It would appear that interest rates are going to rise earlier than we expected, even from a few months ago. The only factor likely to delay this occurring is the high level of the NZ dollar and the difficulty this is placing on exporters.
As mortgage interest charges are usually the largest expense for property investors this can have a large impact on your ability to grow your portfolio or even hold onto your existing properties. Increasing interest rates, along with falling affordability and reduced immigration levels, are likely to be the catalyst for property prices cooling off.
We are currently at the early stages of a slowdown in the property market, however it is possible that price increases could go on for another year. The movement of property prices when entering a boom phase is very much like a freight train taking off. It takes a while to get momentum going, but once this has been achieved it is very difficult to slow it down.
Remember that New Zealand is not just one big market and the area where your rental property is located may already have peaked. Be sure that you know what is happening in your local markets of interest by keeping up to date with sales statistics and keeping in contact with good real estate agents. Many locations have experienced very strong growth over the past 18 months or so, and the degree of this growth is likely to have a bearing on when the market is likely to have peaked. If the market has risen to a high degree, say 25% or more, over the past year, then there is a good chance it may have done its dash.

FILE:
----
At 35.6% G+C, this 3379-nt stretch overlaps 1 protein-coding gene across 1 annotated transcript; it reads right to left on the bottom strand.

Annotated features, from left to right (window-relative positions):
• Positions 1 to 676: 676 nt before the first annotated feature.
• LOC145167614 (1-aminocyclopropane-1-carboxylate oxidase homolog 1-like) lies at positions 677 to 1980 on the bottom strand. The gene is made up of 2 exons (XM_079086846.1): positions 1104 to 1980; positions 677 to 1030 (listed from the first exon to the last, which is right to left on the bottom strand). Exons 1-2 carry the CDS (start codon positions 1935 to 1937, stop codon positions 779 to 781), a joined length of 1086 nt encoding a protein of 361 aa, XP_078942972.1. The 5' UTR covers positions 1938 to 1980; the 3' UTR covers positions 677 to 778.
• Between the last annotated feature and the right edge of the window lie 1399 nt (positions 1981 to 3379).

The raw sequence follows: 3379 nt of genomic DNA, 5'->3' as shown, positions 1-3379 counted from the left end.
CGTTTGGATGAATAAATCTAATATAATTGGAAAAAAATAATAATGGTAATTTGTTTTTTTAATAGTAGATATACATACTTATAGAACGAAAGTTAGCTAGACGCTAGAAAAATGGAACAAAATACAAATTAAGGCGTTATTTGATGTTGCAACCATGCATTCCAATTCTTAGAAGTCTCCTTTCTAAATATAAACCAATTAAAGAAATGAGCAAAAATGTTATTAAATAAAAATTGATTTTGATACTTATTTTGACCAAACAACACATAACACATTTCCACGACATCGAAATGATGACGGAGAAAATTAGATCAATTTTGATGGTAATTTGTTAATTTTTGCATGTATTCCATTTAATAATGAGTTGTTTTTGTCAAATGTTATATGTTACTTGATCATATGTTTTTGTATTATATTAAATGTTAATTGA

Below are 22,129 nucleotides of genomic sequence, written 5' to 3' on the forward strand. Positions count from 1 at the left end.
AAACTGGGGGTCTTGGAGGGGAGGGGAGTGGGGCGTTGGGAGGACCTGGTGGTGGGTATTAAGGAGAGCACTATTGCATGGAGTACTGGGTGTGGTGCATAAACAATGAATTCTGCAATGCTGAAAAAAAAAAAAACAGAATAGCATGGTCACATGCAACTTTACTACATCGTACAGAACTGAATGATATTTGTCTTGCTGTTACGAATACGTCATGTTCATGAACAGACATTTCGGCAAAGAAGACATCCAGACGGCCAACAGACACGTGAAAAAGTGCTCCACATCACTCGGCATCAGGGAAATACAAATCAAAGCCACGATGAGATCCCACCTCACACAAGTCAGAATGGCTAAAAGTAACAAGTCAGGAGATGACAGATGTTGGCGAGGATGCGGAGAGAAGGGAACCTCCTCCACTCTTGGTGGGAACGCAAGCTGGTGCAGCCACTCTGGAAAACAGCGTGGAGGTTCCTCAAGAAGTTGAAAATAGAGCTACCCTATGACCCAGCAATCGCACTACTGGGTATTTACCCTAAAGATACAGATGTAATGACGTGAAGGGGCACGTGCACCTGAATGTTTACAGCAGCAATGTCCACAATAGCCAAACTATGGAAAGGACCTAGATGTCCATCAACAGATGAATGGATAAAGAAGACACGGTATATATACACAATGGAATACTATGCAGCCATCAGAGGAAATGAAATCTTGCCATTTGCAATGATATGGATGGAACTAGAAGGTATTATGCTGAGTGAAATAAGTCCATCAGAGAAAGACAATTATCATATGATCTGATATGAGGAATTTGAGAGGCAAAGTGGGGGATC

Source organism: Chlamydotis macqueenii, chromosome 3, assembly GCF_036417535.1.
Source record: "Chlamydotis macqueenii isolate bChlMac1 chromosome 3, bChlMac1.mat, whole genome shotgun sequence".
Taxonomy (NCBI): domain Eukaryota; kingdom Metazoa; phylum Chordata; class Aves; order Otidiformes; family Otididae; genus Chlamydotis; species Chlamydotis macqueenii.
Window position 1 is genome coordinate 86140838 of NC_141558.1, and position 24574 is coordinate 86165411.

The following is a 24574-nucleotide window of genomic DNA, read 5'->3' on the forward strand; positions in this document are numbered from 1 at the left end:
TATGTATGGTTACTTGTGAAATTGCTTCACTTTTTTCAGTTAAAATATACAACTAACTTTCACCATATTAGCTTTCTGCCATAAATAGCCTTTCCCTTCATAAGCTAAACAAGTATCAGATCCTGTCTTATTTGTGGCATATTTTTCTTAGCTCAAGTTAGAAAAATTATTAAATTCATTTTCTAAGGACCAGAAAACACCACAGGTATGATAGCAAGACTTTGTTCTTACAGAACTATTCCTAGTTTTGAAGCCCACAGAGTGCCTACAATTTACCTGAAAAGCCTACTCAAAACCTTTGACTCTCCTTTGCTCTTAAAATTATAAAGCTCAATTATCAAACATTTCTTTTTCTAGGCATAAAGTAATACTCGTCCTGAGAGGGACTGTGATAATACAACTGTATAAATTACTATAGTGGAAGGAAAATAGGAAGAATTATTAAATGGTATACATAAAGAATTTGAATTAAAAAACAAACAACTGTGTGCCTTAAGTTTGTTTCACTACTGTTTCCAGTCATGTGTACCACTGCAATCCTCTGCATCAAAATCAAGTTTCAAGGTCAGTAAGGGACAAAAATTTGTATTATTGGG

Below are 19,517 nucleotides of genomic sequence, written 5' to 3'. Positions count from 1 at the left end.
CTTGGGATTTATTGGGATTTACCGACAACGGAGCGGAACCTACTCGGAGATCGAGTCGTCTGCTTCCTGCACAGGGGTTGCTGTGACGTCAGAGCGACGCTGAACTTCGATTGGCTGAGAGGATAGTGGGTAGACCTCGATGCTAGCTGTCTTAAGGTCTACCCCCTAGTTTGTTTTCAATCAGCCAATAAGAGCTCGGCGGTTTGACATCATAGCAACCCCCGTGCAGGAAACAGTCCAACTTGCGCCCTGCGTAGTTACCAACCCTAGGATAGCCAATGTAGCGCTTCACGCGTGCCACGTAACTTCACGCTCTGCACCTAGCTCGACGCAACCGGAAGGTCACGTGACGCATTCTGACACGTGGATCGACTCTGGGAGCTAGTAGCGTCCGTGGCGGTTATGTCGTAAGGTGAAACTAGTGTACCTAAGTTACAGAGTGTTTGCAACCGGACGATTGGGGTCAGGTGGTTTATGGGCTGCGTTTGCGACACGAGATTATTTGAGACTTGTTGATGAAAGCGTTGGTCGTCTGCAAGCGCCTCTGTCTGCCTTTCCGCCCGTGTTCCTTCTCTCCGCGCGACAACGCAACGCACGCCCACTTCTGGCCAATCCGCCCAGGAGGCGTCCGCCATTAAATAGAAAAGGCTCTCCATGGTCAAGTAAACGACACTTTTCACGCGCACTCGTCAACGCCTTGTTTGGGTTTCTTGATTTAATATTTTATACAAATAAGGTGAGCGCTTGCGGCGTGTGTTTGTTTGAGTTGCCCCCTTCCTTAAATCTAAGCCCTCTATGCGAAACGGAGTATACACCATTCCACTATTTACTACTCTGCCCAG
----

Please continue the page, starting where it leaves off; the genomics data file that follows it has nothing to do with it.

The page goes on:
If it looks like the market you are investing in may have peaked, look to buy properties where you can add value. By doing this you will increase your equity and help protect yourself should prices actually fall.
When analysing property you are looking to purchase, always allow for a two percentage point increase in interest rates and make sure this wouldn’t mean you had to sell. When the market does turn, as it always does, you want to be in a position to benefit from those investors who have not considered potential market changes and are forced to sell their properties.
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